Causal Reinforcement Learning - Slides
Slides for "Causal Reinforcement Learning" (CRL) by Elias Bareinboim
Causal inference provides a set of tools and principles that allows one to combine data and structural invariances about the environment to reason about questions of counterfactual nature — i.e., what would have happened had reality been different, even when no data about this imagined reality is available. Reinforcement Learning is concerned with efficiently finding a policy that optimizes a specific function (e.g., reward, regret) in interactive and uncertain environments. These two disciplines have evolved independently and with virtually no interaction between them. In reality, however, they operate over different aspects of the same building block, i.e., counterfactual relations, which makes them umbilically tied.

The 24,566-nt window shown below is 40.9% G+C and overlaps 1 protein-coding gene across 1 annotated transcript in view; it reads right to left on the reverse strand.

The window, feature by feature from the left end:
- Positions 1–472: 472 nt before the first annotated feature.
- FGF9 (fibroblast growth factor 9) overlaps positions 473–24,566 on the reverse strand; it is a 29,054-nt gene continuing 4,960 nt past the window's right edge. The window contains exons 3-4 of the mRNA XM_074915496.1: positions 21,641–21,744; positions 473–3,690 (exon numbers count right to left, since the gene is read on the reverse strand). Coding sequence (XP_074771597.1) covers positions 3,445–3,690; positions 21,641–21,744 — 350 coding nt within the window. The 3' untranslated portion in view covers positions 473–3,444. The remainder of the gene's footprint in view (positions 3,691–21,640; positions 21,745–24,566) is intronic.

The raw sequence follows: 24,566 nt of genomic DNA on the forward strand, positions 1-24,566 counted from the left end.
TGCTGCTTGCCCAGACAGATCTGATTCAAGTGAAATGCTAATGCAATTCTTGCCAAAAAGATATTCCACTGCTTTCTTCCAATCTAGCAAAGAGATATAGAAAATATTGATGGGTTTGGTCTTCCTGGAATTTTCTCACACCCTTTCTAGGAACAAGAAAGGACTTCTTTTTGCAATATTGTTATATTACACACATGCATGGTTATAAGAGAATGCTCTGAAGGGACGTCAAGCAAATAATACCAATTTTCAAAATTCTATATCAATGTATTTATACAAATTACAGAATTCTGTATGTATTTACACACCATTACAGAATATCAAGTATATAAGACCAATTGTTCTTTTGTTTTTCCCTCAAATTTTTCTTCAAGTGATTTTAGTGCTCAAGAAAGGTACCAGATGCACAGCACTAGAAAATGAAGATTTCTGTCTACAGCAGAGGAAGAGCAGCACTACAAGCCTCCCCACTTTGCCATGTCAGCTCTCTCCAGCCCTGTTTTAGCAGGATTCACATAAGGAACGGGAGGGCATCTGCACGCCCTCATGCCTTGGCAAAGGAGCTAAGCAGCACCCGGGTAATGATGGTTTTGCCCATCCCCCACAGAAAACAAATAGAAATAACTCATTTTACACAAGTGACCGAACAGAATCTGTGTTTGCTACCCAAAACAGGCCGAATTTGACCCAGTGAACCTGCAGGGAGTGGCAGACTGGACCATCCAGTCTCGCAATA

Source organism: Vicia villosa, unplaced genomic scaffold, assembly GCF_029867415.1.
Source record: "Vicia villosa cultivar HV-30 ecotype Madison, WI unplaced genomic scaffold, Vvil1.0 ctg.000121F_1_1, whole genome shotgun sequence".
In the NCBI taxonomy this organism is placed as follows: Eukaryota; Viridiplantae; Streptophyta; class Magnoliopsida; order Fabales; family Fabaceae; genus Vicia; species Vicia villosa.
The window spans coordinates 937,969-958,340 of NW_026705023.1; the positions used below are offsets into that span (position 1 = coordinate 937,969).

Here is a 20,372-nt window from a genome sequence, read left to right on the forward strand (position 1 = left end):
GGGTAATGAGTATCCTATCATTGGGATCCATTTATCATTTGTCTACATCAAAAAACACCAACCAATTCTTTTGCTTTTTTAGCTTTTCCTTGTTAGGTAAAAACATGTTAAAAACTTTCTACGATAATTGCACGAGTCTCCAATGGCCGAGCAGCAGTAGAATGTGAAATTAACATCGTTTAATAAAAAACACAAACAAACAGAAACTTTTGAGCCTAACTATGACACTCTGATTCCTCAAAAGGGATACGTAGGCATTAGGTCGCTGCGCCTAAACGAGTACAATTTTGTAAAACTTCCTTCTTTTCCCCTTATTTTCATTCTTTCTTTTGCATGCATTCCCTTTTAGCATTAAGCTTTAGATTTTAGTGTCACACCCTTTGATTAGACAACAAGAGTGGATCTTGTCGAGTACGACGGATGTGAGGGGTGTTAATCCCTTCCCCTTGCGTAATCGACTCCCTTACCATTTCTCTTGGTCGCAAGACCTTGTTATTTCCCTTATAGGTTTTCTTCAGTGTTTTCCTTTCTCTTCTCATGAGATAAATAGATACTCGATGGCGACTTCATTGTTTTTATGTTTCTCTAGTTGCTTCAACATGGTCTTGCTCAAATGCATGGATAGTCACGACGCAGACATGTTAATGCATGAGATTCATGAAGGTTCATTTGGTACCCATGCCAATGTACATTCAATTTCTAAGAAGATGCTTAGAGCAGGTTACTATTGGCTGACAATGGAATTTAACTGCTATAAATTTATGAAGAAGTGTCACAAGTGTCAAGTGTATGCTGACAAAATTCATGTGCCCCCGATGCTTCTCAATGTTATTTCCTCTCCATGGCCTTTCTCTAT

In this tutorial, we introduce a unified treatment based on this observation, putting these two disciplines under the same conceptual and theoretical umbrella. We show that a number of natural and pervasive classes of learning problems emerge when this connection is fully established, which cannot be seen individually from either discipline alone. In particular, we'll discuss generalized policy learning (a combination of online, off-policy, and do-calculus learning), when and where to intervene, counterfactual decision-making (and free-will, autonomy, human-AI collaboration), policy generalizability, and causal imitation learning, among others. This new understanding leads to a broader view of what counterfactual learning is, and suggests the great potential for the study of causality and reinforcement learning side by side. We call this new line of investigation "Causal Reinforcement Learning" (CRL, for short).